Criminal Justice and the Problem of the In Between

Posted in: Criminal Law

The American mind does not rest easily on the in between. It has a scrivener’s talent for describing what is, and the poet’s gift for imagining what might be, but it balks at the transition, terrified of the chaos it imagines on the journey from here to there. This freezes us in place, consigned to lament the world we have but too frightened to build a new one. It is the fear of the in between.

Nowadays, fear of the in between stymies reform of the criminal justice system. Among those who rely on the system the most, whether by choice or necessity, there is a broad consensus that it fails at nearly every turn. By many orders of magnitude, the carceral state is too big, too expensive, and too cruel. It sweeps millions into its grasp who should be left unmolested, and clings to millions more who should be released—released from prison, probation, or parole.

Yet we can imagine a world where a thriving, healthy neighborhood naturally produces public safety, without need for the coercive weaponry of the carceral state. Where crime is low, streets are safe and prisons are empty. But getting from here to there means navigating the in between, and particularly in an age of rising violent crime rates, fear paralyzes policy and blunts reform.

The fear is strongest whenever talk turns to police reform. The suggestion that we misuse the police, and that other professionals are better suited to many of the tasks for which we now dispatch an armed, uniformed officer, is met with suspicion. Opponents of reform raise a wary brow, detecting in the suggestion a sinister agenda. We know your game, they say. Shifting responsibilities from one professional to another—from a cop to a mental health worker, for instance—will eventually lead to a call that resources follow the work. Pretty soon, you’ll be talking about trimming police budgets. It is a dangerous step into the in between, a voyage too terrifying to contemplate.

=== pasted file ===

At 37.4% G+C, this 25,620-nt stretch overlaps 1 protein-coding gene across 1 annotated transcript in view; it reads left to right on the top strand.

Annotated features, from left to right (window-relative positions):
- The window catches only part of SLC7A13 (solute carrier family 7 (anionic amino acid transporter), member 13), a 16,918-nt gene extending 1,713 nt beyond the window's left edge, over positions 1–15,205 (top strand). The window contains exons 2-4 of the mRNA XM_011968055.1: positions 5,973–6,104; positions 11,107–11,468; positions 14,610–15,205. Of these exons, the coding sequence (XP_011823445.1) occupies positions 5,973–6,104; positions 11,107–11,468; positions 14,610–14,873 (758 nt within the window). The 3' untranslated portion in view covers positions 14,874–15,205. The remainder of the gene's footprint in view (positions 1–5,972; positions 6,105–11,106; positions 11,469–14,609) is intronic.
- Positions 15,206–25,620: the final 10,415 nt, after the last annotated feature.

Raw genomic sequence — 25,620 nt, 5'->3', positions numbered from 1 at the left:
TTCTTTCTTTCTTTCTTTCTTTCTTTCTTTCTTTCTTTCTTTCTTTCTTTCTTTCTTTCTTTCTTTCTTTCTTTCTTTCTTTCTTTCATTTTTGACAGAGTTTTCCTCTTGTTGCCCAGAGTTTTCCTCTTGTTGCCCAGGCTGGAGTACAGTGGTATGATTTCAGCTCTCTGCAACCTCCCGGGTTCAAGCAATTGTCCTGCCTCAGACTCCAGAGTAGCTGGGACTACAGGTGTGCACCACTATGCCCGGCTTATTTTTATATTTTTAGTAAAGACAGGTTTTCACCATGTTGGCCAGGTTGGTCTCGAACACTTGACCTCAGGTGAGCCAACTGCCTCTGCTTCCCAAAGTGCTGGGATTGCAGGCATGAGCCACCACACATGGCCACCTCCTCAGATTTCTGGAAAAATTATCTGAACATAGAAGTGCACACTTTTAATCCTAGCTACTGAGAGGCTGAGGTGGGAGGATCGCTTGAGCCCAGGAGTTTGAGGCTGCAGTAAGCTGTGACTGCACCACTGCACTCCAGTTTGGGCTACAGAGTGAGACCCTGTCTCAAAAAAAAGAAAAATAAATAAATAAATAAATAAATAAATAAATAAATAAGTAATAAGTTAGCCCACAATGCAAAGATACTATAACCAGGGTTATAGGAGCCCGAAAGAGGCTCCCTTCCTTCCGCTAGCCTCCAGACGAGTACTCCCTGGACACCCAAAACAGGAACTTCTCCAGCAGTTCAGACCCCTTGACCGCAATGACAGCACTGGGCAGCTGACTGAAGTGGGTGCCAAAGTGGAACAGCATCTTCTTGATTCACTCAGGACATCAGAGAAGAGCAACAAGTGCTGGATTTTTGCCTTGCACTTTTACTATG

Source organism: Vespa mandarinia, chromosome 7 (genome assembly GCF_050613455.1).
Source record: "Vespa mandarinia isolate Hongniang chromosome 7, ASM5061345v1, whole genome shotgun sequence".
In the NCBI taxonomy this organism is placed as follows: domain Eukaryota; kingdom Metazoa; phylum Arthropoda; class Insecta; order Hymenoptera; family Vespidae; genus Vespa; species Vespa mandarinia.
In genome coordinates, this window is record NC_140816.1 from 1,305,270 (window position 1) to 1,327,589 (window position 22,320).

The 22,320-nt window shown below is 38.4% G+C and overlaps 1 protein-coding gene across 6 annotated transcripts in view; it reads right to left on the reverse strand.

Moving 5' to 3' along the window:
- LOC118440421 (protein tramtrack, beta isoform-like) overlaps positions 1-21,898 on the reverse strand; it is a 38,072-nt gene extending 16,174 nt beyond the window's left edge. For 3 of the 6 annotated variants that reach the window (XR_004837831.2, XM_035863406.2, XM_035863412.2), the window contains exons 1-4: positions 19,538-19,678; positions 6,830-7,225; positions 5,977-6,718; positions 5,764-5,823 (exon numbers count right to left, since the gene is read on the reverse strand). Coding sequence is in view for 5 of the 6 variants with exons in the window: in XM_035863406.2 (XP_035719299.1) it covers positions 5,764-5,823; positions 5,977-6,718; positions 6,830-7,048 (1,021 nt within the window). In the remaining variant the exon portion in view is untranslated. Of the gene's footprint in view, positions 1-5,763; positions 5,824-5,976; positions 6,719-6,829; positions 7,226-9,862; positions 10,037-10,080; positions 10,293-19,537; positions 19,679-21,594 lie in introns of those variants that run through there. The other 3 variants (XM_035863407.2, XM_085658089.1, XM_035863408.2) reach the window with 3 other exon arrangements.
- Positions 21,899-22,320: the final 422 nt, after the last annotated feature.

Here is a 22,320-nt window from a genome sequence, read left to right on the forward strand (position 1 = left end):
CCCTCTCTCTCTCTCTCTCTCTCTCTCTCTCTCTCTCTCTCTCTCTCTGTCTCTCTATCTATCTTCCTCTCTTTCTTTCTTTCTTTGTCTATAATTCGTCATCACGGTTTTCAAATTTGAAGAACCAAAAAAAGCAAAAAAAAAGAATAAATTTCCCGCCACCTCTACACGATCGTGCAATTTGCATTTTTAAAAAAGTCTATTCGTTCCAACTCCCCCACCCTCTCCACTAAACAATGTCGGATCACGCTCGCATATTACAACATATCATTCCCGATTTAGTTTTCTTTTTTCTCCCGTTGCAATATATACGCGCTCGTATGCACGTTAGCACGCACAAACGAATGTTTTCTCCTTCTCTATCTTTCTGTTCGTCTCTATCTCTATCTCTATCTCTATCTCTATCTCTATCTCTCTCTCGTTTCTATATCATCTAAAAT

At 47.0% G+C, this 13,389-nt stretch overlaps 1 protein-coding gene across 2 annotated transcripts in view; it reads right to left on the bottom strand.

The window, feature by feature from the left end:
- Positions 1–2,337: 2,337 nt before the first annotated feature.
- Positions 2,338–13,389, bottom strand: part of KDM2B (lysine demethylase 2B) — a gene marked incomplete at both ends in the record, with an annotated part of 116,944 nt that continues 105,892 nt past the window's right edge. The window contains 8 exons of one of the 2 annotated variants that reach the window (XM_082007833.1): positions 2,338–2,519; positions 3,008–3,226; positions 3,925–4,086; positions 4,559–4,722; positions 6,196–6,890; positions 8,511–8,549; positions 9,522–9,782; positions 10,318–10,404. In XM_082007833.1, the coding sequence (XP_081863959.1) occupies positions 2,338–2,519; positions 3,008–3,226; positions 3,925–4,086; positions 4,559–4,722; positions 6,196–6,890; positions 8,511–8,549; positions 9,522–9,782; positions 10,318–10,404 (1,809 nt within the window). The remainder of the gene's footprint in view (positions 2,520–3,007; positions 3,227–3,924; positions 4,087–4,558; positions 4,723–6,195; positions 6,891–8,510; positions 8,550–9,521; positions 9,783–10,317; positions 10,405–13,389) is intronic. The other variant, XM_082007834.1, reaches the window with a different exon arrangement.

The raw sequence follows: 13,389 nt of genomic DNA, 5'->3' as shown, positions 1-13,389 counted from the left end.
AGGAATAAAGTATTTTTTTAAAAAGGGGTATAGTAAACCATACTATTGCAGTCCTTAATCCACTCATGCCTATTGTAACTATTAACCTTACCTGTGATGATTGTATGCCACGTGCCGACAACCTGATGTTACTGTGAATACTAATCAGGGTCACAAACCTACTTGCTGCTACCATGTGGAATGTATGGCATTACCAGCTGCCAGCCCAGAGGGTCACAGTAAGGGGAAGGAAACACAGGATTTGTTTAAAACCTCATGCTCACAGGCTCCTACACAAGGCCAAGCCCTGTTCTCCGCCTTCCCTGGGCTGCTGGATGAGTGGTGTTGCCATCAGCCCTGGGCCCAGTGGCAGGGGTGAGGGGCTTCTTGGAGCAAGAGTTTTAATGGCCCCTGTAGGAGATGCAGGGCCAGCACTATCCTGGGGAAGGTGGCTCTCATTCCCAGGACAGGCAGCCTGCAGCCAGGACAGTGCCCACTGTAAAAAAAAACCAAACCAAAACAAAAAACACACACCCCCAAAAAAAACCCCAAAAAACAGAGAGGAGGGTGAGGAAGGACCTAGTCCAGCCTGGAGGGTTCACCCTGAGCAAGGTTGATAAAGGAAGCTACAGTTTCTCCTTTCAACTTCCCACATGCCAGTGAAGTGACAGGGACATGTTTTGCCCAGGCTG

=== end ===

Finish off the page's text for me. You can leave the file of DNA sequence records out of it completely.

And the observation—backed by decades of research—that violent crime is hyper-concentrated among a tiny number of people who square off at a miniscule number of places? We know where this is heading. Before long, reformers will argue that policymakers develop a laser-focus on those few people and places that account for an inordinate fraction of the violence and bloodshed in any city. That’s where resources should go, they’ll say, rather than to saturation strategies like zero tolerance and stop and frisk. It’s just another ploy to emasculate the police and shrink the carceral state—yet another step into the in between.

Or the claim that the police are only one piece, and often only a small piece, of the public safety puzzle? That is nothing short of Martin Luther pounding his 95 theses onto the door of the carceral church. To say that the best use of a vacant lot is an affordable home, that the proper response to a broken window is to fix the window, that economic opportunity is the best crime control strategy, and that a healthy neighborhood can solve many of its own problems—if we permit this sort of heresy, then soon enough, someone will figure out that we don’t need the police nearly as much as we think we do. By that point, we will be deep adrift in the in between.